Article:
Legends of the Turf: Isonomy

29th April 2013

“One of the best and stoutest horses that ever faced a flag”, was how legendary trainer John Porter described Isonomy, one of the finest stayers of the 19th Century. Withheld from the Classics to allow his owner to land an enormous gamble in the Cambridgeshire, Isonomy went on to establish himself as the best horse of his generation despite his unusual career path.

Foaled in 1875, Isonomy was by Sterling out of Isola Bella (Stockwell), and featured the great stallion Birdcatcher on both sides of his pedigree. He was a late born foal and not a big horse, but he was sound and hardy, if a little excitable. He was purchased by John Porter on behalf of his owner Fredrick Gretton for 320 guineas and given time to develop as a two year old.

Isonomy Isonomy

Gretton and Porter knew they had a top class horse on their hands when Isonomy ran in a trial against both a fellow three year old, Pistol, and an older horse, Harbinger. Carrying nearly two stone more than the former, he finished second by a neck while the older horse, conceding far less than the weight-for-age scale dictated, was six lengths behind. Gretton cannily kept him from the major races until the autumn, when he appeared as a 40-1 long shot in the Cambridgeshire. Under only 7st 1lb, Isonomy beat Touchet and former winner Le Merveille by two lengths and announced his presence on the racing stage.

As a four year old, Isonomy lost his debut race to top class American gelding Parole, but quickly established himself as a champion of staying races. He ran twice at Royal Ascot, firstly winning the Gold Vase by half a length from Derby winner Silvio, and then triumphing in the Ascot Gold Cup two days later where he beat Prix du Jockey Club winner Insulaire in effortless fashion.

Isonomy next raced in the Goodwood Cup where, despite rival The Bear establishing a large lead, he again won easily by three lengths. A win in the Brighton Cup at 1/10 preceded an assault on the Ebor, where he carried 9st 10lbs in ground that was “fetlock deep”. Despite the weight and conditions, Isonomy roared home by eight lengths to the delight of the watching crowd.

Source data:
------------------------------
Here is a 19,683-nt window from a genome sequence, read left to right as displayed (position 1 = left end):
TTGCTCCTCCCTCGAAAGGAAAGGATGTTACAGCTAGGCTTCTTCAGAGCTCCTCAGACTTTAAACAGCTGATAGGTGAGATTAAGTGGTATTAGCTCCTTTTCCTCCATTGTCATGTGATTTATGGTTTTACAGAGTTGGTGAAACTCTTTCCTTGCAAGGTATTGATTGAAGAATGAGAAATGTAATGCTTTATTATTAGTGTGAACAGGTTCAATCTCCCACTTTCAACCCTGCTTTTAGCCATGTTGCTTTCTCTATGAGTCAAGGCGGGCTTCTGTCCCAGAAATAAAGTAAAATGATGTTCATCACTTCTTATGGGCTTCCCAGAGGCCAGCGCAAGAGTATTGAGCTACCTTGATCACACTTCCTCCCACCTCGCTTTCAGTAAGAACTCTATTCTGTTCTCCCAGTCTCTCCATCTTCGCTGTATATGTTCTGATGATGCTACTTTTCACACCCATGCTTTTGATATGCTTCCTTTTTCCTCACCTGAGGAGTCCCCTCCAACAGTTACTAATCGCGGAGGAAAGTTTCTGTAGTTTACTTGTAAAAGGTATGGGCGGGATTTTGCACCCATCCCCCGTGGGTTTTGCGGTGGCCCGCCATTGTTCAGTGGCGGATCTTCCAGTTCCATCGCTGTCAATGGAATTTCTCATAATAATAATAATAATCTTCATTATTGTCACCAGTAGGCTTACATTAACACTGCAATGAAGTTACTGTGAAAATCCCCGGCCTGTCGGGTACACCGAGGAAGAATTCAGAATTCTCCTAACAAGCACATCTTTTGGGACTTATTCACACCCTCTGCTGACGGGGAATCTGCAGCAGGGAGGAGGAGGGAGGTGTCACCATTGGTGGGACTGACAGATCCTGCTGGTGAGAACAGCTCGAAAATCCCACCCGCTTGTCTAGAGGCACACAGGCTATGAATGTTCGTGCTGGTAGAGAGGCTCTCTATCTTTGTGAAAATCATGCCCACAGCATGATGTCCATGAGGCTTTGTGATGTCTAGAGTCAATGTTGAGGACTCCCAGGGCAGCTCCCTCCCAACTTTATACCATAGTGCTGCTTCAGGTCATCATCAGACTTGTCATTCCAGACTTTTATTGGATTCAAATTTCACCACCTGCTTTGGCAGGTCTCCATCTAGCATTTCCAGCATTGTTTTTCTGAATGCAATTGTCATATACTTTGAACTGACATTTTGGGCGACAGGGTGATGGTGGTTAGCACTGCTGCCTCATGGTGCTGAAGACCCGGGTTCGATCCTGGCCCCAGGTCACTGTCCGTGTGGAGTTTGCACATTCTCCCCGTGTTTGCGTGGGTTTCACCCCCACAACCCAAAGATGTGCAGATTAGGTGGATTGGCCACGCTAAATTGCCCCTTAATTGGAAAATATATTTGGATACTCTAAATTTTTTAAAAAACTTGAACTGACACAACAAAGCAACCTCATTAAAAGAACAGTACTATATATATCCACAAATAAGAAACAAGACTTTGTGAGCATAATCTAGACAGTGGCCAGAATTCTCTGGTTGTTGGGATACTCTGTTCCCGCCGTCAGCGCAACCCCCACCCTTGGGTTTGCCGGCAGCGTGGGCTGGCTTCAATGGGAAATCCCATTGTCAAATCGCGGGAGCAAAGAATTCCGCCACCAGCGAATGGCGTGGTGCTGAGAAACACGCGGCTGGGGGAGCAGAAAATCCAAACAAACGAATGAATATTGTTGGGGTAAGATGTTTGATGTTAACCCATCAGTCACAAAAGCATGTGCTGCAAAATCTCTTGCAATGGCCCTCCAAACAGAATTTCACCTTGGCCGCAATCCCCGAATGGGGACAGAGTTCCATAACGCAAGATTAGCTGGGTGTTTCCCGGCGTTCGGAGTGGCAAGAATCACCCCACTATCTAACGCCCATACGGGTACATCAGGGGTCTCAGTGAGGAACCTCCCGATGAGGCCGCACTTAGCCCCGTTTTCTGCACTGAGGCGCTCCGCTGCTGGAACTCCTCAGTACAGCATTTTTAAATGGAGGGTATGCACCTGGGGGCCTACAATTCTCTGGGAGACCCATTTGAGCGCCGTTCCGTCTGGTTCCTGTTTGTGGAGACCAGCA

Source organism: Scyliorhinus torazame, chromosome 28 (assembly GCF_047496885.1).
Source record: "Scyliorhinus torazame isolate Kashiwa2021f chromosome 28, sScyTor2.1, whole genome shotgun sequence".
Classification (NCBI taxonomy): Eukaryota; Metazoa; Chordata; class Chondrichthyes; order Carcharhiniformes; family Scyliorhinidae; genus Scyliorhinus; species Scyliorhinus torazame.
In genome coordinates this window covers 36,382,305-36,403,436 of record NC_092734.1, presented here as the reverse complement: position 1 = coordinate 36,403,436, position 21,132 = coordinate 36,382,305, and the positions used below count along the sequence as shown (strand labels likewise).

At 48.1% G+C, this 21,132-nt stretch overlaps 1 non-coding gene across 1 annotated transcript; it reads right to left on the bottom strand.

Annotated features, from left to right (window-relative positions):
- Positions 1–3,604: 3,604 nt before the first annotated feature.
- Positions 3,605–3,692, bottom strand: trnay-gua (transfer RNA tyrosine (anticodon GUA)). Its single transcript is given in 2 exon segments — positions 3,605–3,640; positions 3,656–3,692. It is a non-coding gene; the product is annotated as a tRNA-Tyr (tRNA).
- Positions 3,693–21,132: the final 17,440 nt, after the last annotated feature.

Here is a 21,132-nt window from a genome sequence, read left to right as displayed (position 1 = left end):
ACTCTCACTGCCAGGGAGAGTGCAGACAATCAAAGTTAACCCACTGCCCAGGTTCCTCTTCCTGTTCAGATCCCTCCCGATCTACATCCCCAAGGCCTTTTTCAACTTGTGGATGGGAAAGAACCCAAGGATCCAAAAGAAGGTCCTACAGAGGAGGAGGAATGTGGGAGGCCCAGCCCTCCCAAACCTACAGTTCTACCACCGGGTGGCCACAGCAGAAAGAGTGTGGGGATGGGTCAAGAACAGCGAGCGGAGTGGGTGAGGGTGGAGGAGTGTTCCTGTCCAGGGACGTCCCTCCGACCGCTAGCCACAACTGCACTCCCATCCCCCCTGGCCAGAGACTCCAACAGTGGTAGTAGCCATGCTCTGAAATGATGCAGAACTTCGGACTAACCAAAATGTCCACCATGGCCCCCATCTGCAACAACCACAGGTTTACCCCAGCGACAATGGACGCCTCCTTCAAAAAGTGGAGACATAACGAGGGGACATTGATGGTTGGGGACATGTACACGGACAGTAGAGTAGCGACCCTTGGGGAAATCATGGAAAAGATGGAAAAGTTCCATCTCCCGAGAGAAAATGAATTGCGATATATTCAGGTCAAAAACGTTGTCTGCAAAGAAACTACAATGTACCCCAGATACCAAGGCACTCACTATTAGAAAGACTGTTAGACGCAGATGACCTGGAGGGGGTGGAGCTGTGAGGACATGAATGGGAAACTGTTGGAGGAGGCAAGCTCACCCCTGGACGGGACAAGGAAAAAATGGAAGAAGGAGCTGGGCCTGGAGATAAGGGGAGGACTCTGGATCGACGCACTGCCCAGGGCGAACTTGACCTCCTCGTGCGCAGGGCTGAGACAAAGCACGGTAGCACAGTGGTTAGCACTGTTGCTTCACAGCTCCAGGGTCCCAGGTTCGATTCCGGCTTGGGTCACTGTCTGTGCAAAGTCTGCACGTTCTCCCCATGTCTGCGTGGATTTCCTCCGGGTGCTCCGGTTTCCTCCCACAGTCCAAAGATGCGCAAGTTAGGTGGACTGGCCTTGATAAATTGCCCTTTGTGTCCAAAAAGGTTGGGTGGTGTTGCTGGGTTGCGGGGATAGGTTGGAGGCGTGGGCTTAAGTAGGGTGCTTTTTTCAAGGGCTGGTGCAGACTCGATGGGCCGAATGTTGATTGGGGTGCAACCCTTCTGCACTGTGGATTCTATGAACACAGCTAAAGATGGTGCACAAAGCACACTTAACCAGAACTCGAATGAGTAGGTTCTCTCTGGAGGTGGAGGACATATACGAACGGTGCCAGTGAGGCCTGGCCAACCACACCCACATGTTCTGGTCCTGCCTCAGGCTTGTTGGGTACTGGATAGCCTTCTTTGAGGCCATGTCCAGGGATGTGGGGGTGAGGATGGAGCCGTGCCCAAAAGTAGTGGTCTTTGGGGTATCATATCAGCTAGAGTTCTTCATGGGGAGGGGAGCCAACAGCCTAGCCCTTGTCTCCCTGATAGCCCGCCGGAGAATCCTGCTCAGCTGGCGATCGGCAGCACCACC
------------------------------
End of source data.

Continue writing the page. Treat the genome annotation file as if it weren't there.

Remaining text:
His courage was proved beyond doubt when he won the Doncaster Cup from Oaks and St Leger winner Jannette, despite being injured by rival jockey Fred Archer’s spurs. Isonomy therefore became the first horse to complete the ‘Stayers Triple Crown” of Ascot Gold Cup, Goodwood Cup and Doncaster Cup.

 

Isonomy’s final start of the year ended in defeat under 9st 10lbs in the Cesarewitch after he was knocked sideways by stablemate Westbourne, who was expected to take advantage of a light weight resulting from Isonomy’s entry in the race. In the end, Westbourne could only finish second while Isonomy struggled home in fourth after his setback.

Isonomy banished any memory of this defeat the following season when he won both of his races. In the Manchester Cup over fourteen furlongs, he conceded 42lbs to 2000 Guineas third The Abbot and beat him by a neck in an outstanding weight carrying performance.

Isonomy’s swansong came in the Ascot Gold Cup two weeks later, where he gained revenge on his Cesarewitch conqueror Chippendale while recording a second win in the race.

Isonomy was succinctly summed up as “the most magnificent horse”, and his record certainly reflected that. He was also an immensely popular horse, and went on to become an extremely influential sire. Among his progeny were two Triple Crown winners in Common and Isinglass, as well as the excellent stallion Gallinule, sire of legendary racemare Pretty Polly. Like their sire, Isonomy’s offspring tended to possess an abundance of stamina and certainly left their mark on the breed.

Isonomy's headstone Isonomy's headstone

Isonomy (1875) by Sterling out of Isola Bella (Stockwell)

 

Breeder: Graham Brothers

 

Owner: Fredrick Gretton

 

Trainer: John Porter

 

Major wins:

Cambridgeshire (1878)

Ascot Vase (1879)

Ascot Gold Cup (1879, 1880)

Goodwood Cup (1879)

Brighton Cup (1879)

Ebor Handicap (1879)

Doncaster Cup (1879)

Manchester Cup (1880)

By Alice Kay